Feeds

E-vote systems certifier de-certified

We can't prove anything, so neither can the Feds

Website security in corporate America

The leading certifier of US electronic voting systems, Colorado outfit Ciber, Inc., is no longer permitted to issue certifications, after federal investigators discovered appallingly haphazard testing regimes, the New York Times reports.

Ciber, which certifies the majority of US election devices, was unable to document how it supposedly tested the machines for accuracy and security. Due to the oddities of US elections regulations, no government agency is assigned this role; rather, device manufacturers pay whoever they wish to rubber-stamp their kit.

The US federal Election Assistance Commission began oversight only in July 2006, and immediately found problems with Ciber's records, but did not act until recently, presumably in fear that the November election results would be brought into question. Ciber has been barred from issuing certifications until it can demonstrate proper quality controls and documentation of its "work".

The company says it's on the mend, however, and assures investors that it will win federal accreditation this month. Voters may be less optimistic. While Ciber may not be allowed to certify machines until the Commission is satisfied with its recordkeeping, nothing is yet being done to re-examine the machines it "passed" without adequate controls.

And nothing is being done to bring transparency to the business of voting machine testing and certification, although this is perhaps the most important element of any trustworthy scheme. A good model can be found in the Nevada Gaming Commission, which investigates even the smallest complaints with Las Vegas's electronic slot machines (among many other things). If these machines were certified by anyone the makers wished to hire, the public would soon mobilise in protest, and casinos would lose significant revenue from their most blatant mechanisms of mass theft.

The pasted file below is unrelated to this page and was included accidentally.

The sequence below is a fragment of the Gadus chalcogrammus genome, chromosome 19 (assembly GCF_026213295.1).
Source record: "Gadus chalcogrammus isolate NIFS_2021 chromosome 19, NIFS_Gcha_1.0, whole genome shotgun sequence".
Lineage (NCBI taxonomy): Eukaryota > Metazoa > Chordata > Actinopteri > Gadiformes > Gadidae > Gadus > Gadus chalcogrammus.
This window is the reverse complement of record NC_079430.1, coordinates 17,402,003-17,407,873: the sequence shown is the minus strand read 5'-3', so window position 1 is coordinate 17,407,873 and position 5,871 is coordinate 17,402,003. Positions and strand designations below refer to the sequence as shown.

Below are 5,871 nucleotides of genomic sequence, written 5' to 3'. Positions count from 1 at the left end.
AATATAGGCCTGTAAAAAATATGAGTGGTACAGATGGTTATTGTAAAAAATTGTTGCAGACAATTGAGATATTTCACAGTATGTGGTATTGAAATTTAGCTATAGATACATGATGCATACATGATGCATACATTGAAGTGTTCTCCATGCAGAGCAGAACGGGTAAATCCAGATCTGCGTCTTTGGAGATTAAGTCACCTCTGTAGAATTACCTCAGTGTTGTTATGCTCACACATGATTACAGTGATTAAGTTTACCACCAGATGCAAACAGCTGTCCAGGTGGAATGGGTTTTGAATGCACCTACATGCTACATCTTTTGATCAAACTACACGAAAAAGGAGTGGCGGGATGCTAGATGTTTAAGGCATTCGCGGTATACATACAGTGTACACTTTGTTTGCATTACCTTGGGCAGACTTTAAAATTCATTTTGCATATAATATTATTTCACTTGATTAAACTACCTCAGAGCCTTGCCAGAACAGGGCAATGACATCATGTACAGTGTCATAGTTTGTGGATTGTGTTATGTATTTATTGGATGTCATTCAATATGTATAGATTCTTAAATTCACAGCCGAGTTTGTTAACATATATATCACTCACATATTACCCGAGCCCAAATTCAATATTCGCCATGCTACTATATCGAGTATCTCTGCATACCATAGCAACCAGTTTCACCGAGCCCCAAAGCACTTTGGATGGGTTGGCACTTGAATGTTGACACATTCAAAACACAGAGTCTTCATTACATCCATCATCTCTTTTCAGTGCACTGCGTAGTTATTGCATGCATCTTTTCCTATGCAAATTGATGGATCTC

And yet there is no popular outcry against the lack of accountability and transparency in the e-voting racket. It's interesting to note that the public is clearly less concerned with the integrity of its election equipment than it is with a one-armed bandit in a Vegas hotel. ®

Internet Security Threat Report 2014

More from The Register

next story
Phones 4u slips into administration after EE cuts ties with Brit mobe retailer
More than 5,500 jobs could be axed if rescue mission fails
JINGS! Microsoft Bing called Scots indyref RIGHT!
Redmond sporran metrics get one in the ten ring
Driving with an Apple Watch could land you with a £100 FINE
Bad news for tech-addicted fanbois behind the wheel
Murdoch to Europe: Inflict MORE PAIN on Google, please
'Platform for piracy' must be punished, or it'll kill us in FIVE YEARS
Phones 4u website DIES as wounded mobe retailer struggles to stay above water
Founder blames 'ruthless network partners' for implosion
Found inside ISIS terror chap's laptop: CELINE DION tunes
REPORT: Stash of terrorist material found in Syria Dell box
Sony says year's losses will be FOUR TIMES DEEPER than thought
Losses of more than $2 BILLION loom over troubled Japanese corp
prev story

Whitepapers

Secure remote control for conventional and virtual desktops
Balancing user privacy and privileged access, in accordance with compliance frameworks and legislation. Evaluating any potential remote control choice.
WIN a very cool portable ZX Spectrum
Win a one-off portable Spectrum built by legendary hardware hacker Ben Heck
Intelligent flash storage arrays
Tegile Intelligent Storage Arrays with IntelliFlash helps IT boost storage utilization and effciency while delivering unmatched storage savings and performance.
High Performance for All
While HPC is not new, it has traditionally been seen as a specialist area – is it now geared up to meet more mainstream requirements?
Beginner's guide to SSL certificates
De-mystify the technology involved and give you the information you need to make the best decision when considering your online security options.